In the 1950s, Ziu Agnuleddu planted the 'Vigna in Puntata' vineyard with native Gallurese vines: Vermentino, Pascàle di Cagliari and Nieddu Addosu. In the 1960s, Culuccia Island attracted the attentions of many investors interested in buying it to develop a tourism project complementary to the Costa Smeralda, but Sanna rejected, regardless of their importance, all the proposals that were submitted to him.
From 1970, Ziu Agnuleddu lived on the island in the company of Mrs Angela Fais, and the following year his mother was joined by his twin sons, whom Ziu Agnuleddu took care of by putting them through school and also introducing them to the world of work. In 1985, following the victory of a civic list headed by a friend of Ziu Agnuleddu in all the town-planning instruments of the municipality of Santa Teresa, Culuccia Island was declared a total environmental respect zone.
On his death at the age of 94, as indicated in his will, the Culuccia property and all that was on it became the property of the Italian Association for Cancer Research.
From 1998 to 2017 the island was owned by two wealthy Italian families. On 17 April 2017, Marco Boglione became the sole owner of Culuccia Island.

The territory, flora and fauna

The Island of Culuccia is located in the municipality of Santa Teresa di Gallura to the north-east of Porto Pozzo and faces EAST towards Isola dei Gabbiani and WEST towards Conca Verde, to the SOUTH there is the Peschiera where oysters are cultivated. Looking NORTH-EAST you can see the islands of Spargi, Spargiotto, Budelli, Razzoli, Santa Maria and La Maddalena; looking NORTH-WEST you can see the islands of Lavezzi, Cavallo and the SOUTH of Corsica.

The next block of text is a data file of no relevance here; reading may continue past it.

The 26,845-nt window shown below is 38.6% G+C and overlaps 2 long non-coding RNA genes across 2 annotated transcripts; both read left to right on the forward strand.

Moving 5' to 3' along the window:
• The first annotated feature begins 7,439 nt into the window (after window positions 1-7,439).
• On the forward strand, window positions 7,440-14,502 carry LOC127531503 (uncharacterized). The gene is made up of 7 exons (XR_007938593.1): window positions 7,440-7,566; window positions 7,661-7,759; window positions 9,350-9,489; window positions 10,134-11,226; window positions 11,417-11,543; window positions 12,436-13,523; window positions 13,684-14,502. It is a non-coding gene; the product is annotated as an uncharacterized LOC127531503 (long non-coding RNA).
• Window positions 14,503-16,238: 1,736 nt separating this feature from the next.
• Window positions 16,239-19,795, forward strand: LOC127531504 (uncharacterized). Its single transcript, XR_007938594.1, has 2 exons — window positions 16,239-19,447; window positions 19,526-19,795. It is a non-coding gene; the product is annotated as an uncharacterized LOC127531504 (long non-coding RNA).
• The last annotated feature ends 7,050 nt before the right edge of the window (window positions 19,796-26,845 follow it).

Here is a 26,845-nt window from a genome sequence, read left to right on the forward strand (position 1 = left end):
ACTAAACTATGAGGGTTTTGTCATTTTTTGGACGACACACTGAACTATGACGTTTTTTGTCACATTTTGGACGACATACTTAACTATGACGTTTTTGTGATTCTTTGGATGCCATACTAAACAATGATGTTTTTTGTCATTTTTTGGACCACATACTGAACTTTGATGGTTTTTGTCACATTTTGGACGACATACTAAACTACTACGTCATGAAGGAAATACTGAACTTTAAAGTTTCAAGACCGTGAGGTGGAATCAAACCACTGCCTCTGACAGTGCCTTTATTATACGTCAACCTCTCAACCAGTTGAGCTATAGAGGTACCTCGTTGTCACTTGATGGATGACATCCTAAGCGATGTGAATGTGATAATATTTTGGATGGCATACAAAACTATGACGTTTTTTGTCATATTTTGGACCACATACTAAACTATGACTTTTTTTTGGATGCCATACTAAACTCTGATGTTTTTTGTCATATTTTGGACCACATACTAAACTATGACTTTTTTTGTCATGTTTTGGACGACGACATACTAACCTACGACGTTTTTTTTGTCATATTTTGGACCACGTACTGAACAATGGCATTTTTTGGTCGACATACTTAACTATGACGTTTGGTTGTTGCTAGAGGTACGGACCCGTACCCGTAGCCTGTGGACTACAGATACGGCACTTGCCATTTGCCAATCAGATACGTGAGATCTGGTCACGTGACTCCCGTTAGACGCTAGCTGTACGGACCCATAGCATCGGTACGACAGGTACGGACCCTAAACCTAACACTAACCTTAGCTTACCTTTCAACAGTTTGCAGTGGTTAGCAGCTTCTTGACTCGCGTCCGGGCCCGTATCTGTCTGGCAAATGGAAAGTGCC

From the mainland, it is possible to reach the island from the Porto Liscia beach; from the sea, on the other hand, it is possible to disembark thanks to three jetties.
The flora and fauna of Culuccia Island are typical of Gallura; the prolonged state of depopulation in which the island has been in has allowed a growth of vegetation and a proliferation of fauna that make Culuccia a unique place today.
Until 1980, the fauna consisted mainly of resident tortoises, partridges, hares, foxes, owls and a few other species. From 1980 onwards, with the arrival of wild boars, the fauna system of the island and of Gallura as a whole has changed; wild boars, being omnivores, also feed on the young of hares and partridges, the latter having modified their hatching system to protect themselves. In the past, the partridges used to brood on the cistus at a height of about 1 metre above the ground, but their nests are now much higher up; there are many tortoises still living on the island. The migratory animals present on the island are mainly woodcocks, thrushes, blackbirds and wood pigeons. In September during strong maestralatas the island is used by wood pigeons for their landing in Sardinia. During particularly bad weather conditions, the island also becomes a refuge for very rare migratory birds such as the pink flamingo.
The flora of Culuccia consists mainly of wild olive and holm oaks, classic Mediterranean scrub with mastic, corbèzzolo, myrtle, cistus, broom and juniper. Juniper and wild olive trees in particular are the most common plants on the island at the moment.